May 8, 2019
MISSISSAUGA, Ont. – A recent election for control of a Palestinian community centre in Mississauga, Ont., was reportedly contested by slates backed by two separate terror organizations.
The election has received attention in Palestinian media.
According to sources, the “al-Quds bloc,” supported by the Democratic Front for the Popular Liberation of Palestine (DFLP), defeated a rival slate “supported by Fatah and the Popular Front for the Liberation of Palestine (PFLP)” in elections held for the presidency and board of directors of Palestine House, which was recently renamed the Palestinian Canadian Community Centre (PCCC).
Reports in Palestinian media sources Donia al-Watan, al-Jalia, Amad, Quds Net News Agency (page doesn’t exist) and al-Arab al-Youm were echoed (page doesn’t exist) last week by the website of the Palestinian National Resistance Brigades, the military wing of the DFLP, and by al-Hourriah, the weekly magazine of the DFLP.
Amin El-Maoued, the former Public Relations Chief for Palestine House, also publicly alleged that the DFLP “declared a sweeping victory in the elections,” while simultaneously announcing that he had withdrawn his membership from the community centre.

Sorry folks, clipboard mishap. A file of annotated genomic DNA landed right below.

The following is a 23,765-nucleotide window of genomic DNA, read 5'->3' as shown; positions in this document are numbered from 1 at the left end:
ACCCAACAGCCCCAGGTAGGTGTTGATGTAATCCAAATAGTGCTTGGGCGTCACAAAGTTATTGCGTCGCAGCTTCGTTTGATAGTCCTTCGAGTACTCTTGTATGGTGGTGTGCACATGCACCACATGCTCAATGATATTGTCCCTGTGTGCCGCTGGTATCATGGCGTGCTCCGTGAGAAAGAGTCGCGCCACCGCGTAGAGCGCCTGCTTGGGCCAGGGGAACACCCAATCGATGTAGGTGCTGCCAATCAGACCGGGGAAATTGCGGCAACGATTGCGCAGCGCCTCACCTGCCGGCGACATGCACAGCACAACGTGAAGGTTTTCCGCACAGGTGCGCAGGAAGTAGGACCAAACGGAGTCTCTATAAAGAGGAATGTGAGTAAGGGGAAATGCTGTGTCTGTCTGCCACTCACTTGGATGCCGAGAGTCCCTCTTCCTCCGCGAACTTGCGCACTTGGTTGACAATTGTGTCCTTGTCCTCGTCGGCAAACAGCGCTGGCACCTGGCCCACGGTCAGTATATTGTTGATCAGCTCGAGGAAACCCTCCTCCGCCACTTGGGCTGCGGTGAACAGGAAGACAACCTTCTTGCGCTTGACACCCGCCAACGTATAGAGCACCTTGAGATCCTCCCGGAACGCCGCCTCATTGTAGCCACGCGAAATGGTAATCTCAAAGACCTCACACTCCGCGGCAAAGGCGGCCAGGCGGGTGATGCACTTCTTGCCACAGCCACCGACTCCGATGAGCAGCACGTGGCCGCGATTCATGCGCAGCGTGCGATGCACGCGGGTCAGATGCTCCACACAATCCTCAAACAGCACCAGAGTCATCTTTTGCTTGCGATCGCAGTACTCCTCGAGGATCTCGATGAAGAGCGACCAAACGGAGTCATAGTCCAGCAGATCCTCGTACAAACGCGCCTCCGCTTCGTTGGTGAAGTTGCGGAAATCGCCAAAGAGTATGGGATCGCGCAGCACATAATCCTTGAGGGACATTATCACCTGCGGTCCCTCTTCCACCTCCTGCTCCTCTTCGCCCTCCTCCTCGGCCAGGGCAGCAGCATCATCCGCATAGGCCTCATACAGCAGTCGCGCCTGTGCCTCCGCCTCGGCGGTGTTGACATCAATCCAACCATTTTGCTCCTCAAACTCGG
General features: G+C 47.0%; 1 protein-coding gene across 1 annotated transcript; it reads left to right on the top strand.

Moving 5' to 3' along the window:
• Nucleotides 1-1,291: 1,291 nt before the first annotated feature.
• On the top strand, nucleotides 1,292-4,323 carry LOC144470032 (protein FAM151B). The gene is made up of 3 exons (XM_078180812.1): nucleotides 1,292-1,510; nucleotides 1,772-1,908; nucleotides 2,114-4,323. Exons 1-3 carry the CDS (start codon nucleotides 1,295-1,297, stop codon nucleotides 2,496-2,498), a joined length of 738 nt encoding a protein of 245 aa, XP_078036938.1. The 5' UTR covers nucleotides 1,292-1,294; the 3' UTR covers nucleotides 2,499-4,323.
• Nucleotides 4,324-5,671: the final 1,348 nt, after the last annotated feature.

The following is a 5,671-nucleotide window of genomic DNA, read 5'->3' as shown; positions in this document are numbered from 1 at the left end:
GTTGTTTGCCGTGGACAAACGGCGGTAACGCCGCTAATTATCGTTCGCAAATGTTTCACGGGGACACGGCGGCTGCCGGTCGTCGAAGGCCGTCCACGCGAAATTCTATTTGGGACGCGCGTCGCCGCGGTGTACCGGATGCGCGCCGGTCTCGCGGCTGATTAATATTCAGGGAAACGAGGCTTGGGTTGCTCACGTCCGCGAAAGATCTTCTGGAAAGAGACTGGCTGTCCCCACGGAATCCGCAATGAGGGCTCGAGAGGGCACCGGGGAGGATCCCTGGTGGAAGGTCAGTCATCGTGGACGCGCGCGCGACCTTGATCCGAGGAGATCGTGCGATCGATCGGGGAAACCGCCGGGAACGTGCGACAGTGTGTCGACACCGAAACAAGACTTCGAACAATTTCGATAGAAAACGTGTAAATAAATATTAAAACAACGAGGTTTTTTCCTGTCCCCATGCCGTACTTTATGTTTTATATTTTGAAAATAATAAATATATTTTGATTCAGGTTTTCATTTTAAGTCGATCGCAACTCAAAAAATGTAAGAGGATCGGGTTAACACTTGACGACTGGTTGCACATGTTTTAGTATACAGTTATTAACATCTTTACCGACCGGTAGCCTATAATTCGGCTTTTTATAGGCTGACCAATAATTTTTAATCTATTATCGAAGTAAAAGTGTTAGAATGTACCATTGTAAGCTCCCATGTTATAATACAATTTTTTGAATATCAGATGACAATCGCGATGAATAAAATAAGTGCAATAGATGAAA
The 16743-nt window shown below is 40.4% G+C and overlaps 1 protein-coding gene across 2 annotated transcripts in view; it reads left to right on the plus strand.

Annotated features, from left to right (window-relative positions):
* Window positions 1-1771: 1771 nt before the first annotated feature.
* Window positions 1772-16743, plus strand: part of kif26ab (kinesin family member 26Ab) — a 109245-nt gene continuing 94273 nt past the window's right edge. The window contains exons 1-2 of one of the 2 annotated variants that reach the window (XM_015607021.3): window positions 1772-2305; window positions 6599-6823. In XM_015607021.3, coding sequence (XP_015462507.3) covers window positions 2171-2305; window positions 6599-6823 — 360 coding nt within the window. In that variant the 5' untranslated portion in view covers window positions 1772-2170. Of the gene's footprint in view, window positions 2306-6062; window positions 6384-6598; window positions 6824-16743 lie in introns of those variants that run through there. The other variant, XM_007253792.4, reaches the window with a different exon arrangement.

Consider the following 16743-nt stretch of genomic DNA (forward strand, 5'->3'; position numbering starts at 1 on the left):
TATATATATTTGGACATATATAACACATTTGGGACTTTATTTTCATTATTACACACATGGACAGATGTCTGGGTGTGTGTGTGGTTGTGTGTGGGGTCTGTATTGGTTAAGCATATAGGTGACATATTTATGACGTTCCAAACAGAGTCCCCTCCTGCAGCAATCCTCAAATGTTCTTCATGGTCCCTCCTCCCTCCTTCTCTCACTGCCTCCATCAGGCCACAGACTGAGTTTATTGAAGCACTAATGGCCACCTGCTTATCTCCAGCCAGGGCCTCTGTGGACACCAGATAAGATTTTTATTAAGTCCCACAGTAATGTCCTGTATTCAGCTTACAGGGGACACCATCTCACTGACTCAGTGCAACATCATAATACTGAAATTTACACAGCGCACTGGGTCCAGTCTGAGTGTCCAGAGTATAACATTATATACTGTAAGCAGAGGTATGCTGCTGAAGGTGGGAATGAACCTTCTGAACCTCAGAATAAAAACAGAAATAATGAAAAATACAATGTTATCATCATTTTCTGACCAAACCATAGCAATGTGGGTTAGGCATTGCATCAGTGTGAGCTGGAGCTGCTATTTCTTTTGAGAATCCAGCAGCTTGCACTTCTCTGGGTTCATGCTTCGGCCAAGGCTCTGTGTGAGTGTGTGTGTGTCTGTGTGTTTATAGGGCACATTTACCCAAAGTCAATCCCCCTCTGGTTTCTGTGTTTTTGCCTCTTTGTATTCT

The PFLP is a designated terrorist entity in Canada, while Fatah is the party of Palestinian Authority President Mahmoud Abbas and is not designated as such.
The DFLP is not part of Canada’s terrorist list and was featured on theU.S. list until being removed in 1999. However, Israel still classifies it as a terrorist organization, and Canada’s Immigration Appeal Division upheld the deportation of a Palestinian refugee claimant in 2015 on the basis that he had been affiliated with the DFLP, described as “an organization that there are reasonable grounds to believe engages, has engaged or will engage in terrorism.”
“This is an extremely disturbing development,” said Michael Mostyn, Chief Executive Officer of B’nai Brith Canada. “It provides yet another reason why Palestine House and its successors are not fit to receive government funding.”
In 2012, the federal government stripped Palestine House of its funding due to what Ottawa called its “pattern of support for extremism.”
Responding by email to B’nai Brith, incoming PCCC President Ahmad Kais dismissed the claims that his slate was backed by the DFLP as “just rumours belong to deshonest people” (sic), and asserted that a new PCCC bylaw would bar members from being “involved in any political party or any political activities.”
He did not explain why the DFLP itself had publicly taken credit for his slate’s success.